Resentment-frustration

How to Tame Resentment at Church

I recall a time as a pastor when my emotional skin got so thin that I took offense at just about anything anyone said. I knew it was not good, but it was like I could not stop myself.

I liken that period to having “emotional rug burn.” Rug burn is a painful condition where friction of some sort has rubbed your skin so thin that it becomes highly sensitive to heat or touch. You can get rug burn innocently enough, like when roughhousing with your children on the floor. But when one has rug burn, the hypersensitivity it creates makes things that normally would pass unnoticed become a painful focus of our attention. read more

Thom-Rainer

Pastor’s Perspective: 10 Ways to Be a Better Church Staff Member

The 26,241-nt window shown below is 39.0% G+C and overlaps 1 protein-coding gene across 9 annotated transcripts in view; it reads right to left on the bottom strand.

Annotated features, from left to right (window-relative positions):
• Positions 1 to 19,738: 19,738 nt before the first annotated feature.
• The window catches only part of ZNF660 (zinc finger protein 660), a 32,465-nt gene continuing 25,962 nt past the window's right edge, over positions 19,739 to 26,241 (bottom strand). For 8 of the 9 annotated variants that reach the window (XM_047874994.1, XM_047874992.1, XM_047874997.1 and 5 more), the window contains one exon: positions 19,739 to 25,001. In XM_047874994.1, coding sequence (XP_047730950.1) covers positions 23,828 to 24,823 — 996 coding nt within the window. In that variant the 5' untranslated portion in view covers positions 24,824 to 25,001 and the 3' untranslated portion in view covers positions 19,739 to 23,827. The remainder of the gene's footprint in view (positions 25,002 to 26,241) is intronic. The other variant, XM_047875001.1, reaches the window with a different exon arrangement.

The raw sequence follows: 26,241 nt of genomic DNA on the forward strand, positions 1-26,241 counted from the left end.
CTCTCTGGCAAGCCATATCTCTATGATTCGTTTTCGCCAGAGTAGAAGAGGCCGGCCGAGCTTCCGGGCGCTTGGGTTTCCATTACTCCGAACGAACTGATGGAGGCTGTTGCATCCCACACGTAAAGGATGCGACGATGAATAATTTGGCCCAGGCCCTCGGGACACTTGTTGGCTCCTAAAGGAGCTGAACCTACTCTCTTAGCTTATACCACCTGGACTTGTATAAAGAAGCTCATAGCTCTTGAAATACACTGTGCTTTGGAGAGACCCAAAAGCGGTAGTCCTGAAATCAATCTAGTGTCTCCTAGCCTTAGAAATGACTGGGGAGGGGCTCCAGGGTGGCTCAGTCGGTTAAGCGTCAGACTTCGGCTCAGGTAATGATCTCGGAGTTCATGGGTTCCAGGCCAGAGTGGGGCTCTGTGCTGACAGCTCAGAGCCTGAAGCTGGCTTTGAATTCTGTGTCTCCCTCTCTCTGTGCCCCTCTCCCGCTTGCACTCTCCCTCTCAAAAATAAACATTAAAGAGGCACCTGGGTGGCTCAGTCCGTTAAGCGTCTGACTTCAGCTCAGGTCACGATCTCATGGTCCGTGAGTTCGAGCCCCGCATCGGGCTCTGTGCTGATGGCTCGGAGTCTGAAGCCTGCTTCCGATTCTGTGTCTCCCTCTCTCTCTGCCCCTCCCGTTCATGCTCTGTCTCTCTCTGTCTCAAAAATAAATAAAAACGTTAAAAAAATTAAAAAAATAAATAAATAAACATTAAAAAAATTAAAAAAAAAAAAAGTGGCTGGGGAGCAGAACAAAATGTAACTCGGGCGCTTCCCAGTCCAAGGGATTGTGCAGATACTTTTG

After about a quarter of a century of church consultations, I have dealt with a plethora of church staff matters. I continue to hear many of the same themes since I left church consultation.

Today I present the top 10 issues from the senior pastor’s perspective. In an upcoming post, I will offer 10 issues from the church staff perspective. My desire in writing these two blog posts is to offer a positive framework and to allow church staff today, and pastors on Saturday, to have the best possible work relationships. read more

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Can the Church Respond to Depression?

It’s amazing how many Christians are suffering from depression. There are precious people who love the Lord dearly yet find themselves struggling in a day-to-day battle to simply enjoy their lives.

The Centers for Disease Control and Prevention reports that one in 10 Americans take an antidepressant (it’s even higher in women), yet at the same time so many leaders in the church find themselves ill-equipped when trying to understand and minister to those who suffer from this often-confusing condition. read more